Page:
If I am to be truthful here, I must confess that I had to start Lord Jim a second time before I really got into Jim’s woeful adventures from Patna to Patusan. My first reading attempt pushed me to the 200 page mark, but I zoned out, Conrad’s paragraphs washing over my eyes like imposing ebbtides. At first I feared that Conrad, whose Heart of Darkness I had loved so much in high school, did for me what Thomas Pynchon does for other people when they resent not being able to finish Gravity’s Rainbow. But when I put aside some professional obligations and realized that Lord Jim required my total attentions, I found myself stirred and fascinated by Jim’s remarkable obstinacy, his failure to shake off the shame from the bulkhead accident and move on. Here’s a guy who skips town anytime some stranger brings up the Patna incident. You almost want him to go all Dustin Hoffman (as opposed to James Marsden) in Straw Dogs rather than sit there passively while others deface his honor. Jim would never be able to get away with these chicken sprints in the age of Google.

Other characters tolerate this curious strain of romantic heroism. Poor Marlow, who you figure should know better, gets Jim a gig in the most munificent manner possible, pointing out to the troubled young hipster (sorry, but I can’t help but think of emo layabouts when imagining Jim in my mind’s eye) just how much he’s put his ass on the line:

“Look at the letter I want you to take. I am writing to a man of whom I’ve never asked a favour, and I am writing about you in terms that one only ventures to use when speaking of an intimate friend. I make myself unreservedly responsible for you. That’s what I am doing. And really if you will only reflect a little what that means…”

Jim gets the gig, offering a jolly “Jove!” in response to this generosity. (It’s worth noting that Jim is very big on “Jove!” I’m guessing that “Jove!” was the “Fuck yeah!” of its day.** And, on second thought, I don’t blame Marlow too much. If I was in the company of an exuberant lad who liked to yell “Jove!” all the time, I’d probably buy him a few beers with the remaining shekels in my reticule.) But he blows the job (and costs the man his business) when the second engineer of the Patna shows up. “I couldn’t stand the familiarity of the little beast,” writes Jim back to Marlow.

But given how Conrad offers us so many eccentric characters of the sea, is Jim’s bitching really called for? Especially when Jim’s stolid near Bartleby-like temperament causes people he knows to die after Stein appoints Jim as manager of his trading post in Patusan. We see any number of idiosyncratic types throughout Lord Jim: the German skipper who demands liquor by the light of the Patna‘s binnacle, the captain who is part of the Patna investigation and suicidally throws himself overboard as though “he had suddenly perceived the gates of the other world flung open wide for his reception,” Marlow’s brief chief mate Selvin who, upon not receiving a letter from his wife, “would go quite distracted with rage and jealousy, lose all grip on the work, quarrel with all hands, and either weep in his cabin or develop such a ferocity of temper as all but drove the crew to the verge of mutiny,” the butterfly-collecting merchant Stein, and the monstrous buccaneer Gentleman Brown who forces Jim’s hand in Patusan. Given his close proximity to goofballs and mountebanks, one would think that Jim would have something bigger on his mind than his own fragile ego.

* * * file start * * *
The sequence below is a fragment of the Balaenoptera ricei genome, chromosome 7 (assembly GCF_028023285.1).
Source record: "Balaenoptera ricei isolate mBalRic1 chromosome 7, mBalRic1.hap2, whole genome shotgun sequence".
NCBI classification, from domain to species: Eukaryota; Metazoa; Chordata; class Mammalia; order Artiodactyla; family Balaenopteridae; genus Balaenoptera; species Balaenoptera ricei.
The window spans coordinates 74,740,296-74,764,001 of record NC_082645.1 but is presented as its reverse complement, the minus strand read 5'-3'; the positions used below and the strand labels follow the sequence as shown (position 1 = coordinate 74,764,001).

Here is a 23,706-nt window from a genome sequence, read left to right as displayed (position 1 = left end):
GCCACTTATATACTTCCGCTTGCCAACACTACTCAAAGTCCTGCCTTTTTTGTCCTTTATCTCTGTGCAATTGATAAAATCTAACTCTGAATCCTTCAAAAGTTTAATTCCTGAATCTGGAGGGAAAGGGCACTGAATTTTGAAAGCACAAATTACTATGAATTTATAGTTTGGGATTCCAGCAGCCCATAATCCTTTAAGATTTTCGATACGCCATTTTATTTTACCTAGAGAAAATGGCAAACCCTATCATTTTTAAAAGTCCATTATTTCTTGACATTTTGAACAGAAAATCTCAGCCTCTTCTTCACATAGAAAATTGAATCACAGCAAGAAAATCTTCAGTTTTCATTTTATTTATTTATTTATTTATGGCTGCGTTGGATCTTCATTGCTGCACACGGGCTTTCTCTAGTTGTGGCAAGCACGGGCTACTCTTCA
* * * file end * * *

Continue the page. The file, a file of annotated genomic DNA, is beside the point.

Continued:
If Jim is considered “a solitary man confronted by his fate,” then it interesting how he attempts to reconcile his honor with Cornelius, the “unspeakable” man embezzling and appropriating from Stein whom Jim replaces in Patusan. Cornelius treats his station and his girl quite unwell. But can we commend Jim for trying to be civil with Cornelius when he asks if he is unwell? Perhaps. But doesn’t Cornelius, for all of his odious qualities, carry some slim honor? Sure, the man has bamboozled Stein. He’s clearly stealing more than a few office supplies. But there’s something equally absurd to Jim in the way Cornelius offers to smuggle Jim out through the river for a mere eighty dollars. Cornelius certainly has a point when he declares to Marlow, “What did Mr. Stein mean sending a boy like that to talk big to an old servant? I was ready to save him for eighty dollars. Only eighty dollars. Why didn’t the fool go? Was I to get stabbed myself for the sake of a stranger?”

In light of the “Look at that wretched cur” farcical business at the Patna inquiry, whereby Marlow remarks on a weaving yellow dog and the oversensitive Jim believes that Marlow is talking shit about him, what makes Cornelius’s griping about sacrifice any less ignoble than Jim’s? And in disseminating Jim’s tale of dishonor to unknown listeners in the shadows, isn’t Marlow also sullying Jim’s honor? Certainly not in our eyes, if we look upon the tale from the outside. But Jim would most certainly think so, if he knew the full extent of Marlow’s goodnatured gossiping. We also have no idea how reliable Marlow is — especially since we are getting boatloads of hearsay. In fact, only “one privileged man” gets to hear the final word of the story, which is mostly second-hand from a fairly unreliable source.

Perhaps as Marlow says, the problem resides in the externals:

The conquest of love, honour, men’s confidence — the pride of it, the power of it, are fit materials for a heroic tale; only our minds are struck by the externals of such a success, and to Jim’s success there were no externals.

* — You may have observed that I haven’t really probed into Joseph Conrad’s bad behavior in this Modern Library installment. Given that there are three more Conrad volumes on the list, I’m thinking I’ll probably be addressing Conrad’s boorishness at some future point. However, since we’re on the subject, I feel compelled to point out that, should you check out Jeffrey Meyers’s Joseph Conrad: A Biography from the Mid-Manhattan branch of the New York Public Library, you will find this amusing marginalia on Page 187 suitably illustrating the author vs. work predicament:

Annotator 1: Ingrate! mistreats his wife I am trying to find something beneficial
Annotator 2: His writing!

Annotator 1: Constantly borrowing money
Annotator 2: So what?

** — Aside from “Jove,” “tumult” is another word Conrad is quite fond of — for abundantly clear reasons. I am also highly inclined to devise some Brooklyn answer to “tiffin” that I can work into my life and vernacular.

Next Up: Elizabeth Bowen’s The Death of the Heart!